Mr. Speaker, it is my honour to rise to speak to Bill C-75.
We have waited long and hard for these omnibus changes to the Criminal Code, and a number of the changes have been welcomed by our party. Regrettably, a number of changes that could have been made, and that were promised by the Liberals, have not been made. That is deeply disappointing not just to us, but to Canadians and the lawyers who represent them when they end up before the courts.
Many of the reforms and the calls for reform have come from the Supreme Court of Canada's decision in the Jordan case, which many members have spoken about here. That decision put in place a new framework and timeline on the necessity of processing trials through the courts with the intention of trying to resolve the backlog of cases. Many of the impacted cases have involved very serious offences, but charges are simply being dropped because the cases have not proceeded expeditiously, consistent with the charter of rights, and in accordance with the new timelines imposed by the Supreme Court of Canada.
Former Chief Justice Beverley McLachlin two years back admonished the government in saying that “The perpetual crisis of judicial vacancies in Canada is an avoidable problem that needs to be tackled and solved.” This has been the focus of a lot of debate in this place in the nine years I have been elected. Repeated calls by the opposition to the then Conservative government are now continuing with the Liberal government to fill those vacancies.
There are other measures that can be taken, some of which have been taken by the current government, to try to address the backlog in the courts and to ensure that justice is done. However, there are a number of significant measures that the justice minister was apparently mandated to undertake and chose not to do, at least not at this time, but maybe after the next election, which is usually the reason given.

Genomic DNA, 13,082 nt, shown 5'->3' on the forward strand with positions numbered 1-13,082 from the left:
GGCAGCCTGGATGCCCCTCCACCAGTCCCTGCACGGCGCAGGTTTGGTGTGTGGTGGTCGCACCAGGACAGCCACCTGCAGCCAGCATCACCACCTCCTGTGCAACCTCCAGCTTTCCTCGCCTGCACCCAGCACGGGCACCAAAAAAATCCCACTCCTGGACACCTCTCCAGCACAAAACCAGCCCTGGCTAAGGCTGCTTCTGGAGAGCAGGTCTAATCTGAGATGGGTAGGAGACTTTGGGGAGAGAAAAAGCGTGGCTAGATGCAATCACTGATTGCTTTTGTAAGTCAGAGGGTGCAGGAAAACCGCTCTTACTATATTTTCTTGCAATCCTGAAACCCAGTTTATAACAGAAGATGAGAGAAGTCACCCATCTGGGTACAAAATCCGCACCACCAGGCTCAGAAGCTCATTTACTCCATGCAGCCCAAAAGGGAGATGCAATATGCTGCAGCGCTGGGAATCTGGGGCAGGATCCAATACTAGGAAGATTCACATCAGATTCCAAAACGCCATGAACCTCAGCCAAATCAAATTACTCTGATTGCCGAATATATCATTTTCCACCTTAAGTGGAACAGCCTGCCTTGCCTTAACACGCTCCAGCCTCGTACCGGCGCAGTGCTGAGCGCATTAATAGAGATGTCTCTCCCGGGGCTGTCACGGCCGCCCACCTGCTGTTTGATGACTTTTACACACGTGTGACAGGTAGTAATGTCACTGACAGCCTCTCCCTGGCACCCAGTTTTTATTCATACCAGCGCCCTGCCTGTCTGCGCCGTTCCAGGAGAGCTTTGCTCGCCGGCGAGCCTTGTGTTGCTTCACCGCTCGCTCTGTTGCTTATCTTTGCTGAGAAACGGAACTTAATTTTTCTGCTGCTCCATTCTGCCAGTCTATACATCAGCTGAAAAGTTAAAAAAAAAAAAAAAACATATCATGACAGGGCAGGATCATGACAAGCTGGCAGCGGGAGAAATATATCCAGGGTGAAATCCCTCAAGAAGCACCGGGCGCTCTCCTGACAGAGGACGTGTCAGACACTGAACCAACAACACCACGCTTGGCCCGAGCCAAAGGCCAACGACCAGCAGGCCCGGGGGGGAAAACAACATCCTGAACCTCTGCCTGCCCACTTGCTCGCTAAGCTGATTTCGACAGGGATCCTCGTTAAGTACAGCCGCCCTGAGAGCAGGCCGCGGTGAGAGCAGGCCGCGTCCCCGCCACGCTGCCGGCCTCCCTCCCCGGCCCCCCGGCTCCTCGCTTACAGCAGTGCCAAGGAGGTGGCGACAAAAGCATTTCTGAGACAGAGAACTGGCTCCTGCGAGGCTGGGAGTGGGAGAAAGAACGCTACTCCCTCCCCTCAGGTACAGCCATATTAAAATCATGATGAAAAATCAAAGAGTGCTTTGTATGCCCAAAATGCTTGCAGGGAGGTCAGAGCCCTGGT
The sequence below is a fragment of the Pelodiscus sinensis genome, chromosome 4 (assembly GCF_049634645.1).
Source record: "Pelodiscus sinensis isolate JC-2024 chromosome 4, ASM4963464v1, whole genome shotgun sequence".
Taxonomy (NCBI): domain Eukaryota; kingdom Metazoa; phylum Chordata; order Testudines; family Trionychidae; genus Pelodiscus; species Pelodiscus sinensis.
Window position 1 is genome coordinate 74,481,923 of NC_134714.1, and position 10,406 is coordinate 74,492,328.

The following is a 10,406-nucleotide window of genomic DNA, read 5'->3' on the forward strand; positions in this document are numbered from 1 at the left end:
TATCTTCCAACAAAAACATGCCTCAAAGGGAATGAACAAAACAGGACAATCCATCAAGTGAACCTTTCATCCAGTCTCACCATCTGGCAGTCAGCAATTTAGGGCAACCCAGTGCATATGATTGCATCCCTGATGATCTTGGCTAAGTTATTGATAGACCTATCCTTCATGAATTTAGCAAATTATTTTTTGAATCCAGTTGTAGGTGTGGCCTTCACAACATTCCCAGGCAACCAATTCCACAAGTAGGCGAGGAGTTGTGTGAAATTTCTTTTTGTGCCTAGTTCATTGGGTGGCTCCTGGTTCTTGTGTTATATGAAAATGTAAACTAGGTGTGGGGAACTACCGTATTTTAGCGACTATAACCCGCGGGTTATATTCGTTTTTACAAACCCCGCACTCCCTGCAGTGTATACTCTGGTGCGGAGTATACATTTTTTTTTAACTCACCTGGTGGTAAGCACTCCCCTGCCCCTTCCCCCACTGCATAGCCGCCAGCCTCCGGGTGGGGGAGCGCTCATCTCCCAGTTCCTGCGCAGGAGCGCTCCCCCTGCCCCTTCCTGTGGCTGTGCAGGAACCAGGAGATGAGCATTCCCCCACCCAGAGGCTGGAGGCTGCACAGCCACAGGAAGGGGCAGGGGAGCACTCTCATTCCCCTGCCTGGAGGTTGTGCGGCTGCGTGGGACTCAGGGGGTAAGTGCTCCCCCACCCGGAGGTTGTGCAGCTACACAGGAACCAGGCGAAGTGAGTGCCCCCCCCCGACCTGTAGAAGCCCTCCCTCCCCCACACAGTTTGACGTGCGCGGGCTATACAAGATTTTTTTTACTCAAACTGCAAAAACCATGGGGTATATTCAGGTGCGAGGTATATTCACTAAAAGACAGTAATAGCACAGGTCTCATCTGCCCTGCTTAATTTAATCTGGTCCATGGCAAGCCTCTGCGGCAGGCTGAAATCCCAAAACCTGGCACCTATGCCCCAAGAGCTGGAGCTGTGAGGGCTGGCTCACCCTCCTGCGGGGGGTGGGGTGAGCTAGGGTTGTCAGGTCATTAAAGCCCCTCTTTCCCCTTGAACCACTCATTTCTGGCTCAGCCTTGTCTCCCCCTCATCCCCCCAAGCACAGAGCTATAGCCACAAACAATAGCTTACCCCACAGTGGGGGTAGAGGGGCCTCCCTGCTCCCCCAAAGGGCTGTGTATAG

Judicial appointments are seen as one solution to the backlog. Other possible solutions have been requested and, as mentioned, not adopted in Bill C-75, despite the calls by my colleague, the New Democrat justice critic, the MP for Victoria. His calls have been drawn from the testimony of experts in the field, including the Criminal Trial Lawyers' Association.
I am a member from Alberta, and in the nine years I have been here, there have been calls by the attorney general of my province for judicial vacancies to be filled, which is the prerogative of the federal government. Hundreds of cases have been thrown out because of the failure to fill vacancies across the country. There is an appreciation that some of those vacancies have been filled, particularly since this past April. However, as I have noted, these calls were made by the opposition to the then Conservative government and the calls now continue to the Liberal government. My Province of Alberta has been calling for federal action to fill these judicial vacancies and is pleased that some action is being taken, but I do want to credit my own provincial government for taking action.
The Canadian Bar Association has criticized the government for the chronic failure to appoint judges, in some cases with a delay of more than a year. As I mentioned, I commend the Alberta government for its action in filling vacancies and creating new positions in the provincial courts “to ensure Albertans have more timely and representative access to justice.” It has also appointed additional clerks and prosecutors to ensure that the cases proceed more expeditiously.
I particularly wish to point out some of the recent appointments made by the Government of Alberta. In April of this year, Judge Karen Crowshoe, the first indigenous woman called to the Alberta Bar Association, became the first female first nation provincial court judge. Also, in this week alone, the Alberta court appointed Judge Cheryl Arcand-Kootenay, who is now the third first nation woman appointed to the provincial court. Moreover, Judge Melanie Hayes-Richards was appointed to the Edmonton Criminal Court. Finally, Judge Michelle Christopher was appointed as the first female judge in the judicial district of Medicine Hat in the history of our province. Kudos to the Government of Alberta.